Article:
In October 2006, Maithili Ahluwalia, who runs Bungalow 8, a lifestyle store tucked beneath the bleachers of Mumbai’s Wankhede stadium, introduced a new line of vintage accessories—a team of incongruous items such as a Valentino belt, Dior purse and Kenneth Jay Lane jewellery. Some 90% of the collection sold immediately. “I was actually flabbergasted that it did so well,” says Ahluwalia, who admits that some people had to be convinced that the pieces, which were in good condition, were indeed old. Ahluwalia is also a guardian of antiquities in her home; the 29-year-old inherited signature pieces of international brands of clothing and accessories from her grandmother, Chandu Morarji, which she uses as part of her own contemporary wardrobe. “My grandmother was very well-travelled for her time and picked up Paco Rabanne, YSL and Kenneth Jay Lane from Paris,’’ says Ahluwalia.
While purses and clothes don’t necessarily increase in value the longer they sit on the bench, watches are always a winner. Yasho Saboo, the Chandigarh-based CEO of Ethos Swiss Watch Studios, is also the brain behind the Watch Heritage Club (WHC). The club, which plans to organize an exhibition of its members’ wares later this year in Bangalore, has a collection of 110 registered watches. “Typically, a complicated piece from a highly-respected brand and of a limited edition can be a very valuable piece, and its value may appreciate as much as 100 times,” says Saboo, whose father also handed down an impressive collection.
Saboo’s favourite piece is a 1950s’ Jaeger-LeCoultre Memovox, which was the first mechanical watch of its time to come with an alarm called the cricket alarm (for the insect). “The fact that three other people in my family wore it makes it the most important piece in my possession.”
That same emotional charge courses through the master of widescreen histrionics, Ravi Chopra, while discussing his most significant accessory. In 1975, as Amitabh Bachchan and Vinod Khanna faced off in front of a camera, he made his directorial debut with a dummy mahurat (opening) shot. When he was done, Chopra’s father, the legendary director B.R. Chopra, handed his son an initiation gift—a diamond-encrusted, gold Patek Philippe. The younger Chopra fondly remembers that scene from Zameer and his induction into the family business. And even though, since then, his taste in timekeepers has gone through an Omega phase and currently resides firmly in the house of Rolex, Chopra says nothing clutches him quite like that Patek. “There’s a lot of emotion attached to it and no matter how many others I buy, this one piece will always remind me of that day.”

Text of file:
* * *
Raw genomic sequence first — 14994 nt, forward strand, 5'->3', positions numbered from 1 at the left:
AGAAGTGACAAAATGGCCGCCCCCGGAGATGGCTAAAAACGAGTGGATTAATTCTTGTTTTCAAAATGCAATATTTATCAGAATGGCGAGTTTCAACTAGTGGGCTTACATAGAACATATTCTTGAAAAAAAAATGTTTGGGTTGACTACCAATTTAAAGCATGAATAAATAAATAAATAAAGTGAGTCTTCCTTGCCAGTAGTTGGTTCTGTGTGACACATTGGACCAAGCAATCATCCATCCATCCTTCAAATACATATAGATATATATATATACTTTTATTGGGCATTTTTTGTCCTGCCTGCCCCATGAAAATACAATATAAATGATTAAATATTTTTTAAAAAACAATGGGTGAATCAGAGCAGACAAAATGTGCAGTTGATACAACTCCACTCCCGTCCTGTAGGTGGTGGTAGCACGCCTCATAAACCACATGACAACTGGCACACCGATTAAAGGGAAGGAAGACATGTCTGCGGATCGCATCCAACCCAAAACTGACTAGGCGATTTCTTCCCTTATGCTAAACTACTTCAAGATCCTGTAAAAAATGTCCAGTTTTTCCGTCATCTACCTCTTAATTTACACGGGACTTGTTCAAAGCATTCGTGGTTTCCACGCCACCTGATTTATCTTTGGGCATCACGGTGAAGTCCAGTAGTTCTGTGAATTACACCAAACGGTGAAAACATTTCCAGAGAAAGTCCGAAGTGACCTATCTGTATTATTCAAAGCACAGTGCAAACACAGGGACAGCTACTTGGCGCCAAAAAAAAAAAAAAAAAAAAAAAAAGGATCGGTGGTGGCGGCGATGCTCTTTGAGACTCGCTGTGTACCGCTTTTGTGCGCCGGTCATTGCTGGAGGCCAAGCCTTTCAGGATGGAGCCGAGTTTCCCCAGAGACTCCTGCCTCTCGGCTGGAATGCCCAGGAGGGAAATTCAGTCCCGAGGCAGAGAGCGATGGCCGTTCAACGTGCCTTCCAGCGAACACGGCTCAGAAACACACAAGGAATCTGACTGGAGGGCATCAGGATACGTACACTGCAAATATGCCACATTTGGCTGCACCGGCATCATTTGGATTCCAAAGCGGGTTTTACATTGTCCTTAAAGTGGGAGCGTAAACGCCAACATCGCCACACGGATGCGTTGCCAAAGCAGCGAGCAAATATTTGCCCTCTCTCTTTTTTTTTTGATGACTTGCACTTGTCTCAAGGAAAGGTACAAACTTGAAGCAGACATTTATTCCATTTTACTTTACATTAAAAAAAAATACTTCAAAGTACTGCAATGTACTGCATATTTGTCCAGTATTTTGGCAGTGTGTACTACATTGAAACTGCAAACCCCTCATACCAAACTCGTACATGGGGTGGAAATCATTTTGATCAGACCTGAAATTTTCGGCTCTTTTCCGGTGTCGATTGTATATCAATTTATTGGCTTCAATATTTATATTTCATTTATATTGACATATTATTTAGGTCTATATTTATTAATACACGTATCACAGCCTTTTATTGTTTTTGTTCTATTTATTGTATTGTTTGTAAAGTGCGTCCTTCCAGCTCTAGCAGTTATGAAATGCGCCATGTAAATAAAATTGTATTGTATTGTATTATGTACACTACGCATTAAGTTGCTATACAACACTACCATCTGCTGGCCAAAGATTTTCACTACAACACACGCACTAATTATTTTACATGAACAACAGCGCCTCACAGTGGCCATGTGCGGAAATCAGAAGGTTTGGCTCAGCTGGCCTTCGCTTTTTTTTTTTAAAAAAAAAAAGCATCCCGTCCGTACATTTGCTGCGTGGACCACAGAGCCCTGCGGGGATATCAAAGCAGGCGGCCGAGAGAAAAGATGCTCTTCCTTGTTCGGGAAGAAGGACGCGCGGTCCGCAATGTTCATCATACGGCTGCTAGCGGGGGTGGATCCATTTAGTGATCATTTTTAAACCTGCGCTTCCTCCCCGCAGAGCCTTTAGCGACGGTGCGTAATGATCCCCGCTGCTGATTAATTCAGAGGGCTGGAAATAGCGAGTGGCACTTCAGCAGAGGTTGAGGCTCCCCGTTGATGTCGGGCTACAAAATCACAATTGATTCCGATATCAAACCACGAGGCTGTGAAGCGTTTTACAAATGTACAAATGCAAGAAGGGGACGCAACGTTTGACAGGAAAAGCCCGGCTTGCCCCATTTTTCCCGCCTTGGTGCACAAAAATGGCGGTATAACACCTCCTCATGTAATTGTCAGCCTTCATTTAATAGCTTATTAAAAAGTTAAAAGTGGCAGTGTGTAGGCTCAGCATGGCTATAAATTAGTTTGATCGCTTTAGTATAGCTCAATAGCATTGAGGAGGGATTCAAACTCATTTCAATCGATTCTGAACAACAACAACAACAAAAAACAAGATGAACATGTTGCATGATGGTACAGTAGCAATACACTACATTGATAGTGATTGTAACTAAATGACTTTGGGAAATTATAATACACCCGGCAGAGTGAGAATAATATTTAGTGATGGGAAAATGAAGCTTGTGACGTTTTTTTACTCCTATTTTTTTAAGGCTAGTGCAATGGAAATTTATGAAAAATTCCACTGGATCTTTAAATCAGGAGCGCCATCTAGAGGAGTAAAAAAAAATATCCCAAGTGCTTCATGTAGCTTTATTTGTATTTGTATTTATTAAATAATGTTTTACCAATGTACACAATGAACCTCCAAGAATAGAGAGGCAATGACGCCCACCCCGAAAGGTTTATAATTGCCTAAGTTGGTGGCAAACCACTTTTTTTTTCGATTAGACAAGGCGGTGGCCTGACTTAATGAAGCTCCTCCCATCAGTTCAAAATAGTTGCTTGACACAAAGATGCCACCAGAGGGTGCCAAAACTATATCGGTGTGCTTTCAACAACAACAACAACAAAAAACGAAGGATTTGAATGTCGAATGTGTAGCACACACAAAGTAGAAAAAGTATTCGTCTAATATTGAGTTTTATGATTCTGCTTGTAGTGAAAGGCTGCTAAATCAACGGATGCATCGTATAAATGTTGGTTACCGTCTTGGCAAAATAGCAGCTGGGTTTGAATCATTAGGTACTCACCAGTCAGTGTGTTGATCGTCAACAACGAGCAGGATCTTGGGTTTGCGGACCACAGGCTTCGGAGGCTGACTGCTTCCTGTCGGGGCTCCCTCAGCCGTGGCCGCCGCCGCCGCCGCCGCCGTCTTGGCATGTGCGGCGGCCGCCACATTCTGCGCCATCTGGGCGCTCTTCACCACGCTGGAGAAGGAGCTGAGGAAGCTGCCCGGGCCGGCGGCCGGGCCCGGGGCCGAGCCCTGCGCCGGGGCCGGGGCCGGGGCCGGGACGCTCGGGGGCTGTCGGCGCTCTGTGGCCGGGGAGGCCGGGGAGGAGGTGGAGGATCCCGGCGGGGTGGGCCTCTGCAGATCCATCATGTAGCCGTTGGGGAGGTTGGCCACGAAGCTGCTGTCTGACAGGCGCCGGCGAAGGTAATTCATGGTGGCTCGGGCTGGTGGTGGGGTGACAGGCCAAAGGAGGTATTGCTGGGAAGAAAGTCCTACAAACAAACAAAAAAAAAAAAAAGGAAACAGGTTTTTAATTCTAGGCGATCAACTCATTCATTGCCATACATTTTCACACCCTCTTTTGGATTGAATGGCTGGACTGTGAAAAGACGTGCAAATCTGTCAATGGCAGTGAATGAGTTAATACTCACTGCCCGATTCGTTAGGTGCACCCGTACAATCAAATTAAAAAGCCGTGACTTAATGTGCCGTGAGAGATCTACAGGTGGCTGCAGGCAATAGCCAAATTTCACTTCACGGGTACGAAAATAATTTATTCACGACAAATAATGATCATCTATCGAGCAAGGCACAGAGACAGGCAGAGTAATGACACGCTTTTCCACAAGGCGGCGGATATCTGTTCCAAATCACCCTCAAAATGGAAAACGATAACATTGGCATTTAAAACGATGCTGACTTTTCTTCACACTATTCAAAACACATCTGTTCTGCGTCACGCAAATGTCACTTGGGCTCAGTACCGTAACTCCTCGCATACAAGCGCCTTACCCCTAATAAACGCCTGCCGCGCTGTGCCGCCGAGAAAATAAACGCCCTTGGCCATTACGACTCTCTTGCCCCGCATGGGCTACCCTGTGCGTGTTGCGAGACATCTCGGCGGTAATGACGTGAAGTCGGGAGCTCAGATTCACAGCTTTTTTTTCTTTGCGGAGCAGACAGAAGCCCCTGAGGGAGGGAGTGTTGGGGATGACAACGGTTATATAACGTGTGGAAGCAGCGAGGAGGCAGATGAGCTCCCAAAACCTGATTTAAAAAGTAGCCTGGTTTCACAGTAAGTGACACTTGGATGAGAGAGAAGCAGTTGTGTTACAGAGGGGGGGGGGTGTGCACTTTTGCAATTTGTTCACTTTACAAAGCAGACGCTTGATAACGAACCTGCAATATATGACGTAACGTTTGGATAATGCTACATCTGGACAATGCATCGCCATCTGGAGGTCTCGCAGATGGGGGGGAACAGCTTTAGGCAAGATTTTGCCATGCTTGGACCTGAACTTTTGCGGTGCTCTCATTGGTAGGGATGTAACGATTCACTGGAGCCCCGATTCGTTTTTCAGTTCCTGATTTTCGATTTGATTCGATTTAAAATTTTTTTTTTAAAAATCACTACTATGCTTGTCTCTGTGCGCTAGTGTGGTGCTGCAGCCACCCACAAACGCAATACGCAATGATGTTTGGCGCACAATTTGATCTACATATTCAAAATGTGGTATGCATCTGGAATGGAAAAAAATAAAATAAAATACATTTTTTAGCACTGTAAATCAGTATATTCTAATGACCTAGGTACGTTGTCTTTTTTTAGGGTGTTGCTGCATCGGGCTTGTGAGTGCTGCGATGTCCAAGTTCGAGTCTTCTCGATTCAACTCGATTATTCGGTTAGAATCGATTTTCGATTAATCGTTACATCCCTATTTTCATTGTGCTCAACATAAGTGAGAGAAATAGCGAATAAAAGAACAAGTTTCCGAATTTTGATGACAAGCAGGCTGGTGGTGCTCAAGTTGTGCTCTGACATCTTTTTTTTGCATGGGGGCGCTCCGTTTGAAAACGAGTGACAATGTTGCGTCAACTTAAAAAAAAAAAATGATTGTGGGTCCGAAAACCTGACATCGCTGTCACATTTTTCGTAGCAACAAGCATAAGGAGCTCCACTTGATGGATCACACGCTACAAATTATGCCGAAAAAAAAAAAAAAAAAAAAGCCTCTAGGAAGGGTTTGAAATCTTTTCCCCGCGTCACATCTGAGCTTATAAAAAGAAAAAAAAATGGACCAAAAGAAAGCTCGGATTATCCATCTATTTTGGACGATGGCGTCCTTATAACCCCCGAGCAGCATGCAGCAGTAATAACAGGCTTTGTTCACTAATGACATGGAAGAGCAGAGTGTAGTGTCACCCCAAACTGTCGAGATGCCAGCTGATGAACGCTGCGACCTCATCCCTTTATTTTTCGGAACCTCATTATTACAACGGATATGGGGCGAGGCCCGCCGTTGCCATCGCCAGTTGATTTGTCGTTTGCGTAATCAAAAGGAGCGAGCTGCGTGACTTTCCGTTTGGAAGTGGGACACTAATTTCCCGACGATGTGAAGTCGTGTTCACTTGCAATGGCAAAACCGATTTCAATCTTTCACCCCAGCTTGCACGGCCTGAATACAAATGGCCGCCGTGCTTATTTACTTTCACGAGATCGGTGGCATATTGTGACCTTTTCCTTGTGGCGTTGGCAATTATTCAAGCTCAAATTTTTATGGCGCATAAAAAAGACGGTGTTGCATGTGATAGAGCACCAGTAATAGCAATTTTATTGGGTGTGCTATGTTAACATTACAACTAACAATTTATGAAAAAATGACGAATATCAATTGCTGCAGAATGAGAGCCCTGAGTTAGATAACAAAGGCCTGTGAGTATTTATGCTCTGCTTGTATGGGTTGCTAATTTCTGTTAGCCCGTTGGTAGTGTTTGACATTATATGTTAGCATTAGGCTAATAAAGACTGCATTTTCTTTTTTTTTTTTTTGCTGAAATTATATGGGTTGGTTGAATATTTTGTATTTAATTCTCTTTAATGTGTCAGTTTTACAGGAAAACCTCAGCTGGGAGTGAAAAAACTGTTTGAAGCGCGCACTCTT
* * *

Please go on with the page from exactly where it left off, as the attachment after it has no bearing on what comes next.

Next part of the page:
While Chopra’s timepiece is 32, in general, vintage is defined as anything that’s older than 25 years of age, but that’s not a hard-and-fast rule. Anita Trehan, a New York-based vintage dealer, who scours through flea markets, estate sales and auctions to source merchandise for stores such as Bungalow 8, says when it comes to the wares of certain designers, even a five-year-old piece could be a big-ticket item. “For one thing, everything old will be new again,” she says, “and designers such as Marc Jacobs are always so different that even recent lines are in big demand.”
But Trehan says she’d be wary of trying to sell vintage clothing to the Indian consumer. “I think clothing is difficult because of sizing issues and people’s perceptions about wearing something that belonged to someone else.” Even a Chorosch sari isn’t an easy recycle target. A few years ago, a regular client asked the owners of the label to sell an old Chorosch creation for her, but “no one wanted it”, says the Chorosch representative. But then it’s probably sound to be cautious: It was recently reported that a pair of golden hot pants worn by singer Kylie Minogue in her Spinning Around video was originally owned by the madam of a call-girl service. Minogue had purchased the pants for 50 pence from a charity shop. Imagine the stories those shorts could tell.